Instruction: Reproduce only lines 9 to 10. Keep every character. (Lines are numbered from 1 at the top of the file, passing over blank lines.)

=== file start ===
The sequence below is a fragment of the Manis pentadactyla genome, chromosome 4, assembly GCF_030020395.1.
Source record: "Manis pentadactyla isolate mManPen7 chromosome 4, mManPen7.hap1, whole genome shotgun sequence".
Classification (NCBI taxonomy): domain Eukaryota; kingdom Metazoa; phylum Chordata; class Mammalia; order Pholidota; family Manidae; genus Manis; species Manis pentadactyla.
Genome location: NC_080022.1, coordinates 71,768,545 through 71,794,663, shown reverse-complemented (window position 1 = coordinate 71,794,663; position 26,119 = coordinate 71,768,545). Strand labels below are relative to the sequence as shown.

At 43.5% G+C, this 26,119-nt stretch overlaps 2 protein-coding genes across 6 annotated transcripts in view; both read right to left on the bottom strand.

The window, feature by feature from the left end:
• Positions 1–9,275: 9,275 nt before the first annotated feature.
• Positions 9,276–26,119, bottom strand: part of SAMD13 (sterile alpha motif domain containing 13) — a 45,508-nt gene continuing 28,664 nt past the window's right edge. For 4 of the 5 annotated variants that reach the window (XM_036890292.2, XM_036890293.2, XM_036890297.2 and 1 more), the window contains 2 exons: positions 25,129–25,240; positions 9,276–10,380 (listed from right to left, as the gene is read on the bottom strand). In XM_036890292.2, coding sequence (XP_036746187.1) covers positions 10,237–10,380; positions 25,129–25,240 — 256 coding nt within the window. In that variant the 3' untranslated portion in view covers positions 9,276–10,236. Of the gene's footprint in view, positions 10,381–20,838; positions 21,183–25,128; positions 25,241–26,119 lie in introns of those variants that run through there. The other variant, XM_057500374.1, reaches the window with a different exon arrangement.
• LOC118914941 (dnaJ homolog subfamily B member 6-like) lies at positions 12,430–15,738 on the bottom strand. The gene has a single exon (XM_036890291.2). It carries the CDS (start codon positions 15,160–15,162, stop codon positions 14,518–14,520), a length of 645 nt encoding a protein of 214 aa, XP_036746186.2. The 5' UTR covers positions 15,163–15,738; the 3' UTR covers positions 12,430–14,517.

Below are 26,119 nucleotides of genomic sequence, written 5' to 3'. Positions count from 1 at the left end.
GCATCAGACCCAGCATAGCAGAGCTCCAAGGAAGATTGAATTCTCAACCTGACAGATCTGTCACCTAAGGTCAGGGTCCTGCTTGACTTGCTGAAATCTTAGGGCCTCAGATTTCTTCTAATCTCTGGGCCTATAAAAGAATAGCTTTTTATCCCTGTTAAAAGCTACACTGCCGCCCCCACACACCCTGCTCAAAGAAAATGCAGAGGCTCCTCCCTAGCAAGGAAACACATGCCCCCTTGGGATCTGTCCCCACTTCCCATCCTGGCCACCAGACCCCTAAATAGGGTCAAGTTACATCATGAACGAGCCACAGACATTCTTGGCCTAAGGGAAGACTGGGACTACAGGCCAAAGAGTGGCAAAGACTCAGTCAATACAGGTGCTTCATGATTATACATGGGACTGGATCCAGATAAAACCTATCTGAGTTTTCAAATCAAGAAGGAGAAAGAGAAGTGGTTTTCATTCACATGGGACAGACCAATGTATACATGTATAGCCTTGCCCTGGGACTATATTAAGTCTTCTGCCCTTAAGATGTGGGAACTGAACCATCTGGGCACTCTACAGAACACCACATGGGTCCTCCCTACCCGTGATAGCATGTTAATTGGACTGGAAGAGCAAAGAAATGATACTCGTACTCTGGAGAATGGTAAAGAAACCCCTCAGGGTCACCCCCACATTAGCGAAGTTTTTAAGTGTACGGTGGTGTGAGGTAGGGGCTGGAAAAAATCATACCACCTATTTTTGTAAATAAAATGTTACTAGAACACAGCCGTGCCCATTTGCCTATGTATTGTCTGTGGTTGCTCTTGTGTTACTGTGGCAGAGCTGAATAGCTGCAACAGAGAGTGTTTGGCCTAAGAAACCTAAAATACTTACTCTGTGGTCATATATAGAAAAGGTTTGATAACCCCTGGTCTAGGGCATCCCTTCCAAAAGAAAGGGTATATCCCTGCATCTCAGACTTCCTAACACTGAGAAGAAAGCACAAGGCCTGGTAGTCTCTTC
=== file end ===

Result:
• LOC118914941 (dnaJ homolog subfamily B member 6-like) lies at positions 12,430–15,738 on the bottom strand. The gene has a single exon (XM_036890291.2). It carries the CDS (start codon positions 15,160–15,162, stop codon positions 14,518–14,520), a length of 645 nt encoding a protein of 214 aa, XP_036746186.2. The 5' UTR covers positions 15,163–15,738; the 3' UTR covers positions 12,430–14,517.

Below are 26,119 nucleotides of genomic sequence, written 5' to 3'. Positions count from 1 at the left end.